Source: Teacher Education and Special Education, 33 (3). 225-233. (August, 2010).
(Reviewed by the Portal Team)
The purpose of the current study was to examine the relationship between teacher self-efficacy, collective efficacy, and job satisfaction among special education teachers.
The study further sought to examine any differences that may exist between teachers in different settings, of various certification types, and of varying teaching levels.
The following two research questions were addressed:
1. What is the relationship between reported levels of job satisfaction, teacher self-efficacy, and collective efficacy?
2. How do differences in job satisfaction, teacher self-efficacy, and collective efficacy relate to
(a) teaching level (elementary, middle, and high school),
(b) instructional setting (self-contained, resource, or inclusion), and
(c) certification type (highly qualified at the cognitive level, consultative, and emergency or nonrenewable)?
Participants in this study were seventy special education teachers from a school district approximately 40 miles from a major southeastern metropolitan area.
The participants completed three surveys measuring teacher self-efficacy, collective efficacy, and job satisfaction.
Teachers reported on their teaching levels (elementary,. middle, or high), their teaching assignments (inclusion, resource, or self-contained), and the status of the certification (highly qualified at the cognitive level, consultative level only, or emergency certification).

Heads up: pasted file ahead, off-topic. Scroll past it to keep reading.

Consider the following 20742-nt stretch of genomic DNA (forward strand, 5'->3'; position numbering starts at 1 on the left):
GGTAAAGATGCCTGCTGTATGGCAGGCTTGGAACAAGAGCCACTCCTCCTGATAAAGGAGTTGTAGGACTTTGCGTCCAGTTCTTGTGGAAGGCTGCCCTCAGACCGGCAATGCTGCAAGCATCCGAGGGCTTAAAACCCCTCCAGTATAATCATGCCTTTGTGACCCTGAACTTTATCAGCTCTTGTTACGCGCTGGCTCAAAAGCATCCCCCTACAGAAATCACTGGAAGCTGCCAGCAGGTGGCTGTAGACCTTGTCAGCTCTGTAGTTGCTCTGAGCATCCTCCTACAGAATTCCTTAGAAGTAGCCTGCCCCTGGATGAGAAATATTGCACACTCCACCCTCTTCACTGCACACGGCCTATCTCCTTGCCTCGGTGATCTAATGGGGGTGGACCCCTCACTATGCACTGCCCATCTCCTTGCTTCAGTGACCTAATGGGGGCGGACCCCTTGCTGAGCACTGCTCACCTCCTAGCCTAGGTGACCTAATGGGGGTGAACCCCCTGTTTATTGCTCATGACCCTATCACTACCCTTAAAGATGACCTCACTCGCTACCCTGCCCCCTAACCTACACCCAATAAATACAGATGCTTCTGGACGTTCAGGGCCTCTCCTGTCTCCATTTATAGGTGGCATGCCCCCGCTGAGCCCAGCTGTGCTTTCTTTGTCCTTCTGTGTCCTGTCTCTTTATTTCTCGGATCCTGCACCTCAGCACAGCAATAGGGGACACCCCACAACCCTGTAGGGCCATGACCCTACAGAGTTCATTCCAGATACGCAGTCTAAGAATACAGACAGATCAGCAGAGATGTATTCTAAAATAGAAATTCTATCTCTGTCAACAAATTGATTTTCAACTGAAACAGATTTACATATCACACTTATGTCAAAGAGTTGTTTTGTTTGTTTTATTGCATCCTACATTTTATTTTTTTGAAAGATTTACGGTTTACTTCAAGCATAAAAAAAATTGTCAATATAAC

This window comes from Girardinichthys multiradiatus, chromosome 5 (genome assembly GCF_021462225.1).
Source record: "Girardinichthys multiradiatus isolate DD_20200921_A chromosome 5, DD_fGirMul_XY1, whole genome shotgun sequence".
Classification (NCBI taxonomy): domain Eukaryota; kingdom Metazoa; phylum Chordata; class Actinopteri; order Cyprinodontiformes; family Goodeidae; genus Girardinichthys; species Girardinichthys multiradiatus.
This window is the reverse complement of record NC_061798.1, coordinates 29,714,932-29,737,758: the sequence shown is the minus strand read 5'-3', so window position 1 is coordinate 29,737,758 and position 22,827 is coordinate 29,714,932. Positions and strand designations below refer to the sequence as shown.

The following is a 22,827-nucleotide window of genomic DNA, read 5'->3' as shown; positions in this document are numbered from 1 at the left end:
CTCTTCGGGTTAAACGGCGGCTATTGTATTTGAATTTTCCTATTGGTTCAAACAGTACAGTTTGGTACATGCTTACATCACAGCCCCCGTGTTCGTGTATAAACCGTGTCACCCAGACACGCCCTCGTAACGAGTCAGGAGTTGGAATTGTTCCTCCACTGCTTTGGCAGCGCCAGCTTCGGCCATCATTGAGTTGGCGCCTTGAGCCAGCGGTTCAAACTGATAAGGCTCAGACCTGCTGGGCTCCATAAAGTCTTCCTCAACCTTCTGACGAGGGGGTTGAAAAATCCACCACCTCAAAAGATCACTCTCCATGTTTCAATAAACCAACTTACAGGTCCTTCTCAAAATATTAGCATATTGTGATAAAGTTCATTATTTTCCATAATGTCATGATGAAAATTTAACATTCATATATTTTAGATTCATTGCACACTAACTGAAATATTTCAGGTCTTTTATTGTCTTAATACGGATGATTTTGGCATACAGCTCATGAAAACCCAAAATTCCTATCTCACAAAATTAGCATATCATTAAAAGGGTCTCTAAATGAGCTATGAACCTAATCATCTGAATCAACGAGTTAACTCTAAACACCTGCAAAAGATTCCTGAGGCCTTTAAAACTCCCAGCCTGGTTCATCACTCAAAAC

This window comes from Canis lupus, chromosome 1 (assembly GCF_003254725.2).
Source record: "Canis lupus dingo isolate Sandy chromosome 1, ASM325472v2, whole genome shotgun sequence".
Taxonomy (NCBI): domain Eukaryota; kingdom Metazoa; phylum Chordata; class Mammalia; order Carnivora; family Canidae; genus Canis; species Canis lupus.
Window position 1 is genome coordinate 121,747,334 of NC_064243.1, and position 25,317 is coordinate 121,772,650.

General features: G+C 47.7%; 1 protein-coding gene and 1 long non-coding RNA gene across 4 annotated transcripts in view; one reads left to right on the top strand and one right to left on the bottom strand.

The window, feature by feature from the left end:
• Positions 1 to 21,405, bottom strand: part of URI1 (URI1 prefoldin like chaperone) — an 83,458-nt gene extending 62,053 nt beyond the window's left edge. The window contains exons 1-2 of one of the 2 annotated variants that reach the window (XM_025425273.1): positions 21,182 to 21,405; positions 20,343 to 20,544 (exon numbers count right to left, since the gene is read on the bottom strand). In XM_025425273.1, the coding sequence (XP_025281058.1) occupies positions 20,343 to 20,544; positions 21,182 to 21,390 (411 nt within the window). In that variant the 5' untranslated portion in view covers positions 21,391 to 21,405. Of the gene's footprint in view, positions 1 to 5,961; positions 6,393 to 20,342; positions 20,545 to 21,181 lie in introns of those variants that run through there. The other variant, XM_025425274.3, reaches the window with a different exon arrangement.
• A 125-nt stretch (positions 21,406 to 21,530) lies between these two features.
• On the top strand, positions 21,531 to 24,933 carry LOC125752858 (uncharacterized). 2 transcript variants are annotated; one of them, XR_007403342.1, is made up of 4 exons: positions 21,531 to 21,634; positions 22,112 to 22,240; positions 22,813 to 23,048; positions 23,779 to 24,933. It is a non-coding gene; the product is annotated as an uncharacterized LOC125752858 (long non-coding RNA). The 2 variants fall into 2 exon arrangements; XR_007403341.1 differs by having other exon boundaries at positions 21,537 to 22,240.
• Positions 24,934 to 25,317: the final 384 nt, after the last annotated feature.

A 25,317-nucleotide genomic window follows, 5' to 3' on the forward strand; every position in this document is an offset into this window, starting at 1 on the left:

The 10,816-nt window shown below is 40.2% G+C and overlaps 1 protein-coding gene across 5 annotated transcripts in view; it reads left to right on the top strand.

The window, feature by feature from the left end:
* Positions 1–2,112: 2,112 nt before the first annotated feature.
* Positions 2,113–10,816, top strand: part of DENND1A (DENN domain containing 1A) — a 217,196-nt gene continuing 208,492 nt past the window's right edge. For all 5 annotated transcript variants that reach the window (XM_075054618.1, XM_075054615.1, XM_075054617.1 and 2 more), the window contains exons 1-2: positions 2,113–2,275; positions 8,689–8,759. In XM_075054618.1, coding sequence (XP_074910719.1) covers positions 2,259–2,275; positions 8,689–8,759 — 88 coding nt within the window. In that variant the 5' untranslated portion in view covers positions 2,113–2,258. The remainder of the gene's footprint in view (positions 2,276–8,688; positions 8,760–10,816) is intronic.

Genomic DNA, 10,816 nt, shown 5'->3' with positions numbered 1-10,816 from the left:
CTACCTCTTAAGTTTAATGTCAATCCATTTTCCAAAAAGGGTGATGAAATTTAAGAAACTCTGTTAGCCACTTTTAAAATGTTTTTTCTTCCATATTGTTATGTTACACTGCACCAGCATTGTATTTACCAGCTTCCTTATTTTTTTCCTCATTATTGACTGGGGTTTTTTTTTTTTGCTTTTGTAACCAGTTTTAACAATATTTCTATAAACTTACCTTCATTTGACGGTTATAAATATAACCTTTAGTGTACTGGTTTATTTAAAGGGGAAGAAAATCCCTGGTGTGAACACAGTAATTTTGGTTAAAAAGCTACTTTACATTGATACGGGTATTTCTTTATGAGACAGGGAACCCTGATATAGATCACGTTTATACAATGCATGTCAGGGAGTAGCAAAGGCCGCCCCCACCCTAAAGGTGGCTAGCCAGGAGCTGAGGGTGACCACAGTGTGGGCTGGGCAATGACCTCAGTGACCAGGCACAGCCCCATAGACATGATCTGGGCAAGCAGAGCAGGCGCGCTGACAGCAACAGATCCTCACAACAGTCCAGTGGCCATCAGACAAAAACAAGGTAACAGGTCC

After examining the relationship between efficacy and satisfaction, these subgroups served as comparison groups to determine if any differences in efficacy or satisfaction existed between them.
The results indicated that teacher self-efficacy had a direct effect on job satisfaction. It was further found that collective efficacy directly affected teacher self-efficacy but that it did not have a direct effect on job satisfaction.
No significant differences were found in reported levels of these areas across subgroups of teachers categorized by teaching level (elementary, middle, and high), teaching setting (self-contained, resource, or inclusion), and certification type (highly qualified, not highly qualified, or emergency).
The implications of this study are that improving levels of teacher self-efficacy could improve levels of job satisfaction. Because teacher self-efficacy appears to be significantly related to teacher job satisfaction, methods for raising teacher efficacy levels, such as professional development opportunities and strong induction programs, should be examined as one means of reducing the attrition rate of teachers in special education. This could potentially be accomplished by increasing their levels of job satisfaction.
This study contributes to existing research regarding teacher attrition in two ways:
(a) The study examines teacher and collective efficacy levels specifically of special educators, who have an increased attrition rate, as a subgroup, and
(b) The study identifies specific constructs that may have a relationship with the job satisfaction of special educators.
Such information is needed in order for school leaders to adequately address the needs of this group of educators.
Additionally, the fact that teachers at all levels (elementary, middle, and high) report relatively equal levels in these three areas indicates that district approaches to improve efficacy and job satisfaction should be spread across all areas rather than targeted at specific groups.
The same logic applies to teachers with varying levels of certification and teaching settings. Special education teachers in these areas across the board may be able to experience increased job satisfaction through improved teacher self-efficacy and collective efficacy.
This could allow districts and schools to implement programs and training to improve these levels in all special educators and not just in specific targeted groups.